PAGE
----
At the end of July 2017 the States of Alderney’s Building Development Control Committee (BDCC), issued a green paper outlining multiple proposed changes to the Building Development (Alderney) Law, 2002.

Key within this paper was the proposal to establish a mechanism to enable developments of ‘strategic importance’ within the island’s heavily protected greenbelt (designated area). The Trust is very concerned that this is in effect a change in legal emphasis from NO DEVELOPMENT in the Green-belt to one of DEVELOPMENT AT NEED.

Whilst the Trust, in concert with the Alderney Society, has worked hard to be a constructive part of the current ‘Land Use Plan Review Process’, which is being run in parallel with the proposed law change, it cannot ignore the scope of the proposed revisions. The Trust views these as a fundamental change to the principles of the island’s Greenbelt. The Greenbelt is a resource which has existed in one form or another since the 1930s, and which was the single most important factor in creating Alderney’s current biologically diverse landscape. This landscape is not only loved by residents and visitors, it also has many biological and historical features of national and international importance. These features are important assets for ensuring not only the quality of life for residents but also the sustainability of life on the island in the future, especially in their support of tourism.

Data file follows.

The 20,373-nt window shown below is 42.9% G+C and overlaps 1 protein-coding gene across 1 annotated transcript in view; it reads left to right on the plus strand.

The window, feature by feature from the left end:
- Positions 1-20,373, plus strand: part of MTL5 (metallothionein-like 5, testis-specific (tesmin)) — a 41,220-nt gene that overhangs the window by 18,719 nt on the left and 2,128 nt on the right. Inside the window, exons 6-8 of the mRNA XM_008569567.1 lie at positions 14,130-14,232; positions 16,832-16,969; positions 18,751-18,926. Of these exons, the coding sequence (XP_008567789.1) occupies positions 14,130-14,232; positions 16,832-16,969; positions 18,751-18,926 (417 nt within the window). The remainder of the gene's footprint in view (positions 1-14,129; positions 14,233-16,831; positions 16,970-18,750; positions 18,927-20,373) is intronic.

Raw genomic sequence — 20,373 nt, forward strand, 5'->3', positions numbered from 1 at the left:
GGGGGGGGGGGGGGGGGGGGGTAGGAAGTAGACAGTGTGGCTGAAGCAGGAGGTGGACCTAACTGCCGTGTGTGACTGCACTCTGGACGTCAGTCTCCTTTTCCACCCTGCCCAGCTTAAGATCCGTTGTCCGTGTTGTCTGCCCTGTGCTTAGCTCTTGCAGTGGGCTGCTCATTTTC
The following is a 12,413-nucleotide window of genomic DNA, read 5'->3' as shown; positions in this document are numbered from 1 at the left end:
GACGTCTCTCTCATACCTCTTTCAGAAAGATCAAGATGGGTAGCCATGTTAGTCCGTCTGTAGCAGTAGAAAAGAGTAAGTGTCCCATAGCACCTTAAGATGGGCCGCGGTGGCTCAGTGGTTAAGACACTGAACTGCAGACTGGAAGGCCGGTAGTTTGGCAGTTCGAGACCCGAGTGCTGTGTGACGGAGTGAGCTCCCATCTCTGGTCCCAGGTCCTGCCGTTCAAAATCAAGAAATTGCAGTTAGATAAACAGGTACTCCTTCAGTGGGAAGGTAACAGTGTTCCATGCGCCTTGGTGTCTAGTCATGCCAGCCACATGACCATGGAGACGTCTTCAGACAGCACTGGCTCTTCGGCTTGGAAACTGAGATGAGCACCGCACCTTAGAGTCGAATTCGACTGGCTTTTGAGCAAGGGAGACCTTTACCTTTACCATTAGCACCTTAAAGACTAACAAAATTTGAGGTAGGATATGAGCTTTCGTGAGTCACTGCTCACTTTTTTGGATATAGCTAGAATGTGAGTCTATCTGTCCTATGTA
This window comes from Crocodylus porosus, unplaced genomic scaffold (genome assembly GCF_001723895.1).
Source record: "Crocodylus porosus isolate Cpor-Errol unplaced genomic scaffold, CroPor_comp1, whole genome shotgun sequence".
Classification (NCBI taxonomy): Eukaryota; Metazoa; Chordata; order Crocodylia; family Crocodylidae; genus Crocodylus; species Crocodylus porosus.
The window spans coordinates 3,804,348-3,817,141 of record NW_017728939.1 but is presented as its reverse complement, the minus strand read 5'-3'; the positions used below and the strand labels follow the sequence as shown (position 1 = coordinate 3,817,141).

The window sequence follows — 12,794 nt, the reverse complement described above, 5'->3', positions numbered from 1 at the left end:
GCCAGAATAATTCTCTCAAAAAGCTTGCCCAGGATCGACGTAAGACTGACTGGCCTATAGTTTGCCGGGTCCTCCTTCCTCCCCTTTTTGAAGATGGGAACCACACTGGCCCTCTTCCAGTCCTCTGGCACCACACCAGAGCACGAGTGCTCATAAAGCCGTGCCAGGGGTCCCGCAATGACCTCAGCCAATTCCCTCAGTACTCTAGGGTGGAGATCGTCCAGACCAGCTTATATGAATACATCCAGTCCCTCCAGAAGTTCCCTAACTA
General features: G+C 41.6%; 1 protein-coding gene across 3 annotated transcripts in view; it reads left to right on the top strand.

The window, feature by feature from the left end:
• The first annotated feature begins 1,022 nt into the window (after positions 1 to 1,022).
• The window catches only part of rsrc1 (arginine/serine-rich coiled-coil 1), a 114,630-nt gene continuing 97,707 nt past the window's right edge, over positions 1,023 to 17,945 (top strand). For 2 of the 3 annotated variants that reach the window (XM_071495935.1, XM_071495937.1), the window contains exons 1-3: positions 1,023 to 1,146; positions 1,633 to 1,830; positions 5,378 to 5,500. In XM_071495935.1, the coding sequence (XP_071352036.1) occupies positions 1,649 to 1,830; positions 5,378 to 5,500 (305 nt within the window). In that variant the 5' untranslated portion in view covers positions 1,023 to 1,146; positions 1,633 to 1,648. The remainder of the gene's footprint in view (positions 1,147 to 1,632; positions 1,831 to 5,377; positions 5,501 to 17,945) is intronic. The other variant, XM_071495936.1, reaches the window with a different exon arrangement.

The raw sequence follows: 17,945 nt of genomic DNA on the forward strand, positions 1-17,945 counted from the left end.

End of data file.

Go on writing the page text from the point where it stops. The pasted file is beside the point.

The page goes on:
The organisations recognises that some aspects of the proposed changes are a matter of updating minor aspects of law and may well be of benefit to the island. However, importantly the proposal seems to:

1. fundamentally change the law's requirement; that no development (other than a number of minor listed exceptions) should be allowed within the ‘designated area’ (greenbelt); to one that specifically requires the States to give permission to projects, pending approval of the BDCC, which are judged as being of ‘Strategic Importance’. The terminology proposed to establish which projects might be given such sanction include wording such as ‘likely to be of’, 'the real possibility' and 'potential of'. It is the Trust's belief that given the proposed terminology and descriptions that most 'strategically important' projects would be of a very significant size in relation to Alderney and therefore would have a significant impact on the island's Greenbelt

2. undertake making changes by ordinance, rather than through a full change of law.

In view of the above, and given its constitutional remit, the Trust, together with the Alderney Society, has been receiving specialised legal advice from Ogier in Guernsey, who have been very generous with their time and support.

The Trust and Alderney Society are now looking to engage with the States of Alderney in the newly extended public consultation on the law change (concluding on 1st December), and in doing so is looking to try and establish a compromise solution which prevents the fundamental erosion of the current legal protection for the Greenbelt.
Over the next 12 weeks both organisations will be formally seeking the opinion of its membership on this matter and will also be inviting any resident or visitor to the island with concerns to get in touch and to take part in the public consultation process; once its scope has been declared by the States.

The Alderney Wildlife Trust can be contacted at or tel 01481 822935
The Alderney Society (Bridget McEwan) can be contacted at or tel 01481 823222

N.b. We would ask that those responding to the States of Alderney consultation who are willing to share their comments and submissions please copy them to either of the organisations so that they can be incorporated into their joint response 



Alderney Society

Land Use Plan Review Process


States of Alderney

States of Alderney public consultation



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